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A sun cross, solar cross, or wheel cross is a solar symbol consisting of an equilateral cross inside a circle.
The design is frequently found in the symbolism of prehistoric cultures, particularly during the Neolithic to Bronze Age periods of European prehistory. The symbol's ubiquity and apparent importance in prehistoric religion have given rise to its interpretation as a solar symbol, whence the modern English term "sun cross" (a calque of German: Sonnenkreuz). The symbol means village in Ancient Egyptian (Gardiner symbol O49).
The same symbol is in use as a modern astronomical symbol representing the Earth rather than the Sun. In pharmacy, sun cross symbol represents various/miscellaneous drugs.
After World War II, variants of the symbol became associated with neo-Nazi and white supremacist movements.
Interpretation as solar symbol
The interpretation of the simple equilateral cross as a solar symbol in Bronze Age religion was widespread in 19th-century scholarship. The cross-in-a-circle was interpreted as a solar symbol derived from the interpretation of the disc of the Sun as the wheel of the chariot of the Sun god. Wieseler (1881) postulated an (unattested) Gothic rune hvel ("wheel") representing the solar deity by the "wheel" symbol of a cross-in-a-circle, reflected by the Gothic letter hwair (𐍈).
The English term "Sun-Cross", on the other hand, is comparatively recent, apparently loaned from German Sonnenkreuz and used in the 1955 translation of Rudolf Koch's Book of Signs ("The Sun-Cross or Cross of Wotan", p. 94).
The German term Sonnenkreuz was used in 19th-century scholarly literature of any cross symbol interpreted as a solar symbol, an equilateral cross either with or without a circle, or an oblique cross (Saint Andrew's cross). Sonnenkreuz was used of the flag design of the Paneuropean Union in the 1920s. In the 1930s, a version of the symbol with broken arms (resembling a curved swastika, illustrated below) was popular as a link between Christianity and Germanic paganism in the völkisch German Faith Movement.
In the prehistoric religion of Bronze Age Europe, crosses in circles appear frequently on artifacts identified as cult items, for example the "miniature standard" with an amber inlay that shows a cross shape when held against the light, dating to the Nordic Bronze Age, held at the National Museum of Denmark, Copenhagen. The Bronze Age symbol has also been connected with the spoked chariot wheel, which at the time[clarification needed] was four-spoked (compare the Linear B ideogram 243 "wheel" 𐃏). In the context of a culture that celebrated the sun chariot, it may thus have had a "solar" connotation (compare the Trundholm sun chariot).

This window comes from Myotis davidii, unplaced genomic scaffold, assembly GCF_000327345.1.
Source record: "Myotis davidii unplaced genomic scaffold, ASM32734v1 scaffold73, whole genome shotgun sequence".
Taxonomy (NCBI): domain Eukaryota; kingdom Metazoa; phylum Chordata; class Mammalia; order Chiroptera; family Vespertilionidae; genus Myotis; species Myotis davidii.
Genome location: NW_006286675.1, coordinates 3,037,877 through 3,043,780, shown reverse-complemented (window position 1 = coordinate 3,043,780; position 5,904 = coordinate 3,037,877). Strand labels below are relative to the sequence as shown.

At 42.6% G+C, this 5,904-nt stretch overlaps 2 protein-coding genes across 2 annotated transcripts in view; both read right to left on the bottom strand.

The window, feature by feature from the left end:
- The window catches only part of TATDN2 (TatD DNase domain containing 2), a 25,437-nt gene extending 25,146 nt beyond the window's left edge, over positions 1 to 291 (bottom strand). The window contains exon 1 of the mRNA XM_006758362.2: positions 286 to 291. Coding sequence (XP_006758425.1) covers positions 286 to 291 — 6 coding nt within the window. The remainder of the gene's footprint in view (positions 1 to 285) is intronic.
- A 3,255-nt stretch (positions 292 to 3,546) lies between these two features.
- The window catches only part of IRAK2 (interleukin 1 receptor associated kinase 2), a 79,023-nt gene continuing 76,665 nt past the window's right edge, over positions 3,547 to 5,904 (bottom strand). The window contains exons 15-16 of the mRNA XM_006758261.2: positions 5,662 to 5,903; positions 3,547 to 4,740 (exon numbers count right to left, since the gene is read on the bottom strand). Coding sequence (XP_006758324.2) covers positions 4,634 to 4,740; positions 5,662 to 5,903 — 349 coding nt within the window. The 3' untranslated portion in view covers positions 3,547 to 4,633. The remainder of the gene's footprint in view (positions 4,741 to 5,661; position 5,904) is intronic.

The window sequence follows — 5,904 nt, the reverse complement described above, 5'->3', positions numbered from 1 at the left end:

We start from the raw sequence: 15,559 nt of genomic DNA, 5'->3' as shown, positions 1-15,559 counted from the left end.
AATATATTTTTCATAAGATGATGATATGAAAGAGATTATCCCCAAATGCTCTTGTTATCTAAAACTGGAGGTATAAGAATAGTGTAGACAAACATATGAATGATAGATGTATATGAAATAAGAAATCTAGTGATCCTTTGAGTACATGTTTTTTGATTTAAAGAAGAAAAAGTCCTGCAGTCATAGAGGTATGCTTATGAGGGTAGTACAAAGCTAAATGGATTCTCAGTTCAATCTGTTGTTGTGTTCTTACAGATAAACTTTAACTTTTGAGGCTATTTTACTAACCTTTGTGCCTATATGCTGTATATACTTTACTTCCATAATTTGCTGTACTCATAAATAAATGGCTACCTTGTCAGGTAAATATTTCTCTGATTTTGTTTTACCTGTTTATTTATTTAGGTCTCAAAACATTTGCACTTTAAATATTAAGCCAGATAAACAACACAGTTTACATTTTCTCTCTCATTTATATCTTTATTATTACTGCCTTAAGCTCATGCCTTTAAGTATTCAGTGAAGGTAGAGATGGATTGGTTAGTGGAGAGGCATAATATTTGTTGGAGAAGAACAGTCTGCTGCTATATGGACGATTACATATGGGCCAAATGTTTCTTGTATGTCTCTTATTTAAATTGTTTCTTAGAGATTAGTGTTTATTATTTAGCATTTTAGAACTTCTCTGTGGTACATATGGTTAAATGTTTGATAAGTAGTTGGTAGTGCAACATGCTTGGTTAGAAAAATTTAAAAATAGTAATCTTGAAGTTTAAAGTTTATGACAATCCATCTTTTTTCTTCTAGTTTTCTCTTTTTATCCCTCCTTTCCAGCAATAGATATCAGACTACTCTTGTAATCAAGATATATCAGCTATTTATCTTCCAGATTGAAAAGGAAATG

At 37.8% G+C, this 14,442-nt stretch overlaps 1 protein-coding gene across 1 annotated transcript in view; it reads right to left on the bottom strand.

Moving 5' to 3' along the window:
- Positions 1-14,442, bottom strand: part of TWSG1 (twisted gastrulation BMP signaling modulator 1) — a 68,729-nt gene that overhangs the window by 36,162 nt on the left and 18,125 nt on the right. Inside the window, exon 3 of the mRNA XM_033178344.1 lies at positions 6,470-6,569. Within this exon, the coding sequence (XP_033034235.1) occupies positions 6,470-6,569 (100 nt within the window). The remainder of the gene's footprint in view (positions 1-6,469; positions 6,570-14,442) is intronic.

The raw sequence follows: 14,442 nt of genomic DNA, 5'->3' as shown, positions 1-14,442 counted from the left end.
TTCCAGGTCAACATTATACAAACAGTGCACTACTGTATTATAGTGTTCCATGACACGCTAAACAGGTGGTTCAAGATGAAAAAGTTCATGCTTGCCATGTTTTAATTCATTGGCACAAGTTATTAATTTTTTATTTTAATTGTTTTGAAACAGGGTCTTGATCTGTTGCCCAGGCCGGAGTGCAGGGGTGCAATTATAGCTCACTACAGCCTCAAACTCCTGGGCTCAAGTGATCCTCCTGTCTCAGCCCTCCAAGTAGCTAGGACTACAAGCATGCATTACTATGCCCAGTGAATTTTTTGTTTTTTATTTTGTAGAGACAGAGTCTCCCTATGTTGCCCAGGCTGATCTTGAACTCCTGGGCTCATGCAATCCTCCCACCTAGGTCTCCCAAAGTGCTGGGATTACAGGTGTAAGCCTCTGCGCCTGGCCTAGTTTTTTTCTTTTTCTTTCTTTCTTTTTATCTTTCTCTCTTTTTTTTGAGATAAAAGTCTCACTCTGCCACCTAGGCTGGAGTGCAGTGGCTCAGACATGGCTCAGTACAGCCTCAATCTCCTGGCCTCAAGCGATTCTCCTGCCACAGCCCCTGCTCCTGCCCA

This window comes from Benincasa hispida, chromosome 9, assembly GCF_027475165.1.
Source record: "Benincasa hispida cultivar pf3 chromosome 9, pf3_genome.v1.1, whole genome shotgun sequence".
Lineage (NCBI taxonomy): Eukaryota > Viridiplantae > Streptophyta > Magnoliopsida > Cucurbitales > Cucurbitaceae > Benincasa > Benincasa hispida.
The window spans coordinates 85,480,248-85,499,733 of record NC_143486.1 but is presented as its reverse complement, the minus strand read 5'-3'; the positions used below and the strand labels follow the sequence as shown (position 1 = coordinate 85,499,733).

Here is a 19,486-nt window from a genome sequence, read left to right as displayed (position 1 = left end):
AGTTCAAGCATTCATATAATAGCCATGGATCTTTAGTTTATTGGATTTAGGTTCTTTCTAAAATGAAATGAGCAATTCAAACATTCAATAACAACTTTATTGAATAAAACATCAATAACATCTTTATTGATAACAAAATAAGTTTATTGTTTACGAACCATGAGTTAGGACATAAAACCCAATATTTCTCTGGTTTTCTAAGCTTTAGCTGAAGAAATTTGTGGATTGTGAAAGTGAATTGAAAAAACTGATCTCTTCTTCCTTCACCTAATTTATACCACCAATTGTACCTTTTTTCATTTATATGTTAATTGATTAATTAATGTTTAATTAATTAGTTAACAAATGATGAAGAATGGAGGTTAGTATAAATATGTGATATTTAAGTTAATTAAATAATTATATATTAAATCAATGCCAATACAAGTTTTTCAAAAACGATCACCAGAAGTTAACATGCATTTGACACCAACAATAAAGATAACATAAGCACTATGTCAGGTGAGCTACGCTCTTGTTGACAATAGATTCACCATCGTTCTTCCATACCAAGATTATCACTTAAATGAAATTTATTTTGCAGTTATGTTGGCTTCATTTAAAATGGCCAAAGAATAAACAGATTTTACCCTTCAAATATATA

Ornamental pins, found in Switzerland, date to the first half of the 2nd millennium BC; their circular heads are incised with crosses
Wheel pendants dating to the second half of the 2nd millennium BC, found in Zürich. Variants include a six-spoked wheel, a central empty circle, and a second circle with twelve spokes surrounding one of four spokes.
A sun disk found in tombs in Alacahöyük dates back to the early Bronze Age. Notice the three sun crosses on the sun disk.
The same symbol represents the Earth in astronomical symbols, while the Sun is represented by a circle with a center point.
The Atchison, Topeka, and Santa Fe Railroad emblem was a cross in a circle with the words "Santa Fe" across the horizontal bar. In this case, the lines making up the cross were much wider than the circle.
The Sacred Hoop aka Medicine Wheel is a similar symbol in widespread use by Native Americans including Plains Indians and previously by Hopewell cultures. Other indigenous peoples also use or used the solar cross on their symbolism and as decoration practices.
The Sassanian Empire in Persia used a similar solar cross on their banner, called the Derafsh Kaviani symbol.
The Norwegian fascist party Nasjonal Samling used a golden sun cross on a red background as an official symbol from 1933 to 1945. The cross with the circle was attached to Olaf II of Norway, patron saint of Norway, and the colors were the coat of arms of Norway.